According to some eyewitnesses, these stories of shootings are fabricated, and photographs released by the Ministry of Interior are inconsistent with police accounts. Rather than the shootouts the security forces claim occurred, these photographs suggest victims died from close-range execution and were moved after death. In one video leaked in April 2017, a man in a uniform of the military intelligence service appears to interrogate two men and shoot them at point-blank range, and their families claimed the men had been forcibly disappeared the previous year. In another incident, after five men were allegedly killed in a police shootout near the North Sinai city of Arish in February 2017, local tribes threatened partial civil disobedience, including not paying electricity and water bills. The victims claimed that the five men killed were already in police custody at the time. And one day after a car bomb attack on a tourist bus in Giza that killed four people on December 28, 2018, the Egyptian security forces announced they had killed the 40 militants responsible in a shootout. However, after the incident, photos emerged of the victims that suggested extrajudicial killings instead.

The few causalities among the members of the security forces also undermine the narrative of a shootout—there were only five reported killed and thirty-seven injured between July 1, 2015 and the end of 2018. While security forces would likely be better equipped and trained than militants in a shootout, this still leaves a ratio of one fatality to 93 in favor of the security forces.

Beyond deaths explained as shootouts, other tallies of extrajudicial killings are also telling. In 2015, according to the Nadeem Center for Rehabilitation of Victims of Violence and Torture, the number of killings “connected to contact with the security forces” reached 474—some in shootouts, including innocent bystanders, but also 175 cases of direct execution of suspects and 137 cases inside detention centers. In 2016, this number skyrocketed, reaching 1384 fatalities, mostly concentrated in Sinai. The state justifies these killings through the anti-terrorism law ratified in August 2015. Article eight of the law gives members of the security forces immunity from prosecution if “they use force to carry out their duties,” regardless of whether this is in self-defense. This essentially removes any accountability for killing prisoners, even those in pre-trial detention.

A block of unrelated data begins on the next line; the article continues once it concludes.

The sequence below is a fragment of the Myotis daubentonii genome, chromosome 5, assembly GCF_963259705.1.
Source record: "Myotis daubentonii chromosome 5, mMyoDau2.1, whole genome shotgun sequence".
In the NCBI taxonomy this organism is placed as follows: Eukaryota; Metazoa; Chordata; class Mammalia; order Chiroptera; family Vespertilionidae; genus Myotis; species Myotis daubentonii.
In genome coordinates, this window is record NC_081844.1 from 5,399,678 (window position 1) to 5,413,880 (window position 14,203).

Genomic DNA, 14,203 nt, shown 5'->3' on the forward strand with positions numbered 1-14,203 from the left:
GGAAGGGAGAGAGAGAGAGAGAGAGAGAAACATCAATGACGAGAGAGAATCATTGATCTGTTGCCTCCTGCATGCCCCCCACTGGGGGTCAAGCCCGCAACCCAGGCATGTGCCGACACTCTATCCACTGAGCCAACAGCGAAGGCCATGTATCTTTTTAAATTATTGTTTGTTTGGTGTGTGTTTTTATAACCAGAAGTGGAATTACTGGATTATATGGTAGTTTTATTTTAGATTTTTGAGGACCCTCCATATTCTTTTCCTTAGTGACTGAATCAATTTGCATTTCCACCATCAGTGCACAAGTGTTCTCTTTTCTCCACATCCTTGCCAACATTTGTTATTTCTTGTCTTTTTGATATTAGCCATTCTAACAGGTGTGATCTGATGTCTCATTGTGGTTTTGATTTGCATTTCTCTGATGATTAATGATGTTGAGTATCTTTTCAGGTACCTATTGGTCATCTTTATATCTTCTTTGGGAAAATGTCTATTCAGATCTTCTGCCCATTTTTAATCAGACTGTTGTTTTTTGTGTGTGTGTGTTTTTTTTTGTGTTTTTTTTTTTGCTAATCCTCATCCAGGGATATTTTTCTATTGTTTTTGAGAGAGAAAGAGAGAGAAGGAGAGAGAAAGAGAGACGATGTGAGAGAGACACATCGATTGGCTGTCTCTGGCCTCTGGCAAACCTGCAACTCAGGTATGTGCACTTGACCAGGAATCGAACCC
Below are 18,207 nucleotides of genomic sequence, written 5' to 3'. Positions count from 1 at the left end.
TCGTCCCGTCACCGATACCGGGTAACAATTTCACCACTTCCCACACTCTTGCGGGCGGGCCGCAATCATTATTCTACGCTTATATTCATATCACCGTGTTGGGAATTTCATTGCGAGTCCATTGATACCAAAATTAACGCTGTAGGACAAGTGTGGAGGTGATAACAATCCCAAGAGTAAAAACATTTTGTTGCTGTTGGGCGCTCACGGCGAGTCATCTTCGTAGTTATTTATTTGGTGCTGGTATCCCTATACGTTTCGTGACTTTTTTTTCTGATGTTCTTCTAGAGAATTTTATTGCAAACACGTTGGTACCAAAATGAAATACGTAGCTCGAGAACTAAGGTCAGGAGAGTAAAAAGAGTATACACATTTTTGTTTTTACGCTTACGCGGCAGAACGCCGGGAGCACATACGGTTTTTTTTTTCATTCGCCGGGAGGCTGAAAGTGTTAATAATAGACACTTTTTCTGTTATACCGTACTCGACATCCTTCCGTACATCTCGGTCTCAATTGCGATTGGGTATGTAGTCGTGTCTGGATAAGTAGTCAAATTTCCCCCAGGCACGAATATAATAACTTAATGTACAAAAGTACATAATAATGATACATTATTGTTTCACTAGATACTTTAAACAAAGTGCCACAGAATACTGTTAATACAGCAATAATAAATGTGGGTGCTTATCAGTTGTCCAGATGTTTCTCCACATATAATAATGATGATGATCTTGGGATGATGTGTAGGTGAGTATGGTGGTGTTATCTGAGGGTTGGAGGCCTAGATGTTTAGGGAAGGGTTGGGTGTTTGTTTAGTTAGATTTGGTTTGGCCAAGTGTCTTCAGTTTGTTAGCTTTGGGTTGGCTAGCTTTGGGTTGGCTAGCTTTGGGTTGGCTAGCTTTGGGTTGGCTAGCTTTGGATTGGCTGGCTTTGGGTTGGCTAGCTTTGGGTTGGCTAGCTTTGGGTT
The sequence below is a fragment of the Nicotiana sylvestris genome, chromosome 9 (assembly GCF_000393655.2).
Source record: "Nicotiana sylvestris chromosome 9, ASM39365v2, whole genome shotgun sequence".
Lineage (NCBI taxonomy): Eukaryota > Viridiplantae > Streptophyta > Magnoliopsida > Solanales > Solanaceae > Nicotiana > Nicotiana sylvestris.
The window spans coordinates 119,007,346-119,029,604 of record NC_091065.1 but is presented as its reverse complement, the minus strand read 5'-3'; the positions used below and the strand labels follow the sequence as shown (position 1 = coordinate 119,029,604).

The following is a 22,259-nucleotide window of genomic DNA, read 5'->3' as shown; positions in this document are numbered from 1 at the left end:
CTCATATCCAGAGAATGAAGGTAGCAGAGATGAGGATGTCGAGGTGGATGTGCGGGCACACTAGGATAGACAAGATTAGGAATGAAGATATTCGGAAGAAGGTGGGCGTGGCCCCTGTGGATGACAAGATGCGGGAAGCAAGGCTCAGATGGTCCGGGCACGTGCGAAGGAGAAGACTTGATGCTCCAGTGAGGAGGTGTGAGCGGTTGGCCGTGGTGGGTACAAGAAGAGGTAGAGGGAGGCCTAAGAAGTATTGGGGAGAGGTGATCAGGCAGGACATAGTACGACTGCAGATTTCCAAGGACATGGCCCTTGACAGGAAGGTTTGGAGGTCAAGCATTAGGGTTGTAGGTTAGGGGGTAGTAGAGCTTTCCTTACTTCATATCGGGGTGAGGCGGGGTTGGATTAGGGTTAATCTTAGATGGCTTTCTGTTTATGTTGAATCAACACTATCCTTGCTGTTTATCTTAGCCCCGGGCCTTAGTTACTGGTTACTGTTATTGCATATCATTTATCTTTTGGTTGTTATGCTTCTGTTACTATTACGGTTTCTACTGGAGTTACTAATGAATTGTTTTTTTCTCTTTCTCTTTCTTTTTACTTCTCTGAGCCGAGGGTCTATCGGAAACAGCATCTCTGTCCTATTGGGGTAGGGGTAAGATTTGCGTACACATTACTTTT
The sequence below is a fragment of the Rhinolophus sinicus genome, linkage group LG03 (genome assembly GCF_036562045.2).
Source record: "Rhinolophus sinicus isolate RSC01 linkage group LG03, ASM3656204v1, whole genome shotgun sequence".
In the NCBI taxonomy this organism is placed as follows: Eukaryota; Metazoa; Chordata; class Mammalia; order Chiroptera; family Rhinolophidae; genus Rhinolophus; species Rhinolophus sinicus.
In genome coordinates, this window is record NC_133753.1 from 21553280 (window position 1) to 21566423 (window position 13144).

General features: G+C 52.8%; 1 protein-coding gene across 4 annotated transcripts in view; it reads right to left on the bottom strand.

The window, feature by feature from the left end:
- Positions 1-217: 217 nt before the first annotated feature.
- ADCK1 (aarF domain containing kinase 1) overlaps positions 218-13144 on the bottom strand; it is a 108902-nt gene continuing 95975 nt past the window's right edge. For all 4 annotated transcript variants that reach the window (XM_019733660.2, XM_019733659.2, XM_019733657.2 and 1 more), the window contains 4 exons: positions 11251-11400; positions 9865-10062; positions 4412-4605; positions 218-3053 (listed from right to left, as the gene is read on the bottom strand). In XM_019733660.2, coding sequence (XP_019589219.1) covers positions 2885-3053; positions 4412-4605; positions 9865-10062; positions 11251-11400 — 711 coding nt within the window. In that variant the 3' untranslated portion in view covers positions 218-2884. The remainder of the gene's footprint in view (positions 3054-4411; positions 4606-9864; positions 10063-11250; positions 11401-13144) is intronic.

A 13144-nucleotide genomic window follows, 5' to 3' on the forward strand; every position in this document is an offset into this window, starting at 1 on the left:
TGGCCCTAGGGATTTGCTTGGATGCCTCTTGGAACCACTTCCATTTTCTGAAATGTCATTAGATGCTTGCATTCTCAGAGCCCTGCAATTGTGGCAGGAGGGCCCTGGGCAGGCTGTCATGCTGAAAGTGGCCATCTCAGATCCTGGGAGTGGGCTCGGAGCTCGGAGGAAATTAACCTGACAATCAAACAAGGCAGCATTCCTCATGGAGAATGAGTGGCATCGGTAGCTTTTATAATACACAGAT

In addition, deliberate medical negligence in Egyptian prisons and detention centers has led to the death of hundreds in detention. In 2015, for example, the Nadeem Center documented 81 cases of death in detention centers due to medical negligence (separate from the 137 they listed as having been directly killed inside detention centers). This number remained consistent in 2016, at 80 cases. Before that, there were 170 documented cases of death due to medical negligence starting from July 2013 until May 2015. The trend has continued, with seven detainees dying from medical negligence in January 2019 alone. This includes prominent figures such as Gamal Sorour, a prominent human rights defender who passed away on November 5, 2017, due to lack of access to medication. Similarly, Muslim Brotherhood members Mohamed el-Falahgy (a former member of parliament) and Farid Ismail died on May 25 and May 13, 2015, respectively, both due to medical negligence. This is compounded by a general policy of abuse, torture, overcrowding, that also result in prisoners’ deaths. For example, the notorious Scorpion prison was allegedly “designed so that those who go in don’t come out again unless dead.

Since a constitutional referendum on April 20–22 approved amendments that further consolidate power in the hands of the security establishment, extrajudicial killings can be expected to accelerate. This will almost certainly lead to increased radicalization and further instability.

Maged Mandour is a political analyst and writes the “Chronicles of the Arab Revolt” column for Open Democracy. Follow him on Twitter @MagedMandour.